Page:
I went back into the house and started dragging out lanterns and candles.
“What happened to the generator?” my husband asked.
“Its scheduled performance has temporarily been called off due to severe weather conditions. We’ll have to take a raincheck.”
“We sure do have a lot power failures up here,” he said. “This is what, number 10 in less than two years? I’m scared to sneeze around here because it will probably knock out the power!”
Actually, power outages never really affected him that much because he always just went to bed, cocooned himself in the blankets and slept through most of them.
But something happened during this particular outage that nearly caused him to have a complete meltdown.
We have two bathrooms, so when the power went out, we knew there would be only one flush left in each toilet. We vowed to save those two flushes until using them became absolutely necessary, and not a second beforehand. In other words, anything liquid didn’t warrant a flush.
The first night of the power outage, I was in the living room, trying to do some intricate craftwork by candlelight without much success, and praying that when I displayed my crafts at the Christmas craft fair the next weekend, only people with really poor eyesight would attend. Suddenly I heard my husband’s agonized cry come from the bathroom. I rushed down the hall and shouted through the door, “Are you OK?”
“Nooooo!” came a wail from the other side. “I accidentally flushed! I am stupid, stupid, stupid! I wasted a perfectly good flush! I could kick myself!”
The way he was carrying on, you’d think he’d accidentally flushed a $100 bill.
I must point out that prior to this, every time I went into the bathroom, he would call out like a trained parrot, “Remember! Don’t waste a flush!” until I was ready to stuff him into the toilet and use my one good flush to make him disappear.
So my first instinct in response to his agony over the fateful flush was to burst out laughing. “Don’t worry about it,” I finally said, “I’ll fill up a bucket with snow and melt it and we’ll have some water for flushing in no time.”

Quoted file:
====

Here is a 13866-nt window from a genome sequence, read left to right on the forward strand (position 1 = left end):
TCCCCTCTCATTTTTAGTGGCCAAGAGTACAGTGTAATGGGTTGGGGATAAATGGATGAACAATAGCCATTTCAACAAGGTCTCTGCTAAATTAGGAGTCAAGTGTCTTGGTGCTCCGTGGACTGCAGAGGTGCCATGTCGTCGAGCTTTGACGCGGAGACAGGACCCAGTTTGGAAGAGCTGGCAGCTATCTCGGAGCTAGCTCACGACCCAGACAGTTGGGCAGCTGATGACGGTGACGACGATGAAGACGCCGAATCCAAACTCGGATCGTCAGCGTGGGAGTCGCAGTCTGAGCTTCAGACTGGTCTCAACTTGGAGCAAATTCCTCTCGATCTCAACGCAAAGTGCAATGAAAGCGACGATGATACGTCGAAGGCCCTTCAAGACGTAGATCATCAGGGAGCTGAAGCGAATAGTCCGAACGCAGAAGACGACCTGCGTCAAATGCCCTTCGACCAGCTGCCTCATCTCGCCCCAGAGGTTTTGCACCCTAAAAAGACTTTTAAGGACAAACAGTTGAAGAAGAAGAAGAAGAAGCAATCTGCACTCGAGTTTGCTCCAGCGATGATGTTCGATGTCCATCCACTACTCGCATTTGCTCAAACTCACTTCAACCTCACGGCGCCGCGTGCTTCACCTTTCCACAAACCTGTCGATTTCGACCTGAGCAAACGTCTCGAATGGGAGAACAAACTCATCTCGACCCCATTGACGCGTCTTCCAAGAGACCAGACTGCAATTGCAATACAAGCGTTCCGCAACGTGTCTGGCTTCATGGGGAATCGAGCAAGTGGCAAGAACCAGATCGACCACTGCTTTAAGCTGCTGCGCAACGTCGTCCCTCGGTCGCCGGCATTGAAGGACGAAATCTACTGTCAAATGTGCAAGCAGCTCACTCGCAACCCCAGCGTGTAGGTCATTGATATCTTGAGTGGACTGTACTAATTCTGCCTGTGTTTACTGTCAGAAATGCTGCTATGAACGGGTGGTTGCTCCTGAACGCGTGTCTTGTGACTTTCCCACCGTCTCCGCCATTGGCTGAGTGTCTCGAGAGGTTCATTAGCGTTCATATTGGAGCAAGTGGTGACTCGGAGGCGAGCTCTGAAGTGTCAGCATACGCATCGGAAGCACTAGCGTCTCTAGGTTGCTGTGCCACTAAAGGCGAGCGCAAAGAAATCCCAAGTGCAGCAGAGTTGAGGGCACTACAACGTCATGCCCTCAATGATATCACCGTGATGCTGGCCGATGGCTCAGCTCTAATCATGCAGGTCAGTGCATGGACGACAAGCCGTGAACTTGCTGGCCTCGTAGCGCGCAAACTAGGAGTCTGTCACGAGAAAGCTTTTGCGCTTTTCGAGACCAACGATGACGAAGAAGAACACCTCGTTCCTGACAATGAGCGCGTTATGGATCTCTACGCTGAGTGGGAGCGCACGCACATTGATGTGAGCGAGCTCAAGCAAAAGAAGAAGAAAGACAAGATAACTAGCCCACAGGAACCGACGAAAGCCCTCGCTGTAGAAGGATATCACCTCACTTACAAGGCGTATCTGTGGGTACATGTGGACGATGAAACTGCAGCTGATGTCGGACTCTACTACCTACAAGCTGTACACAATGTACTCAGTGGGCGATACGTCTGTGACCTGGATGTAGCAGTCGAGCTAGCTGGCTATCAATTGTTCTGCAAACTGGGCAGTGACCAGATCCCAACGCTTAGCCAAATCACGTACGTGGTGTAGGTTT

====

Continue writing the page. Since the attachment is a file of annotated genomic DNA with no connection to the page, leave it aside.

I soon discovered that a five-gallon bucket of snow melted down to a whopping half-inch of water. A person could die of constipation before I melted enough snow for a decent flush.
The next morning, we were awakened by the sound of someone pounding on our front door and shouting, “Are you there? Are you OK?”
It was Uncle Lenny. Our 400-foot driveway was buried under nearly 19 inches of snow with a huge banking blocking the entrance, so he’d parked out on the road and hiked through the snow to our house to check on us. He said he’d tried to call several times, but our phones were down, too. Did I mention that the man lives over 20 miles from us and is 80 years old?
I was so excited to see him, I nearly knocked him over. Within minutes, he had the generator running and hooked up to the fridge, furnace, TV, computer and a lamp. We were in heaven.
We still didn’t, however, have any water, so I had to spend the next two days listening to my husband whine about the precious flush he’d wasted.
From now on, I think I’m going to keep both bathtubs filled with water even when no storms are predicted, just for the sake of my sanity.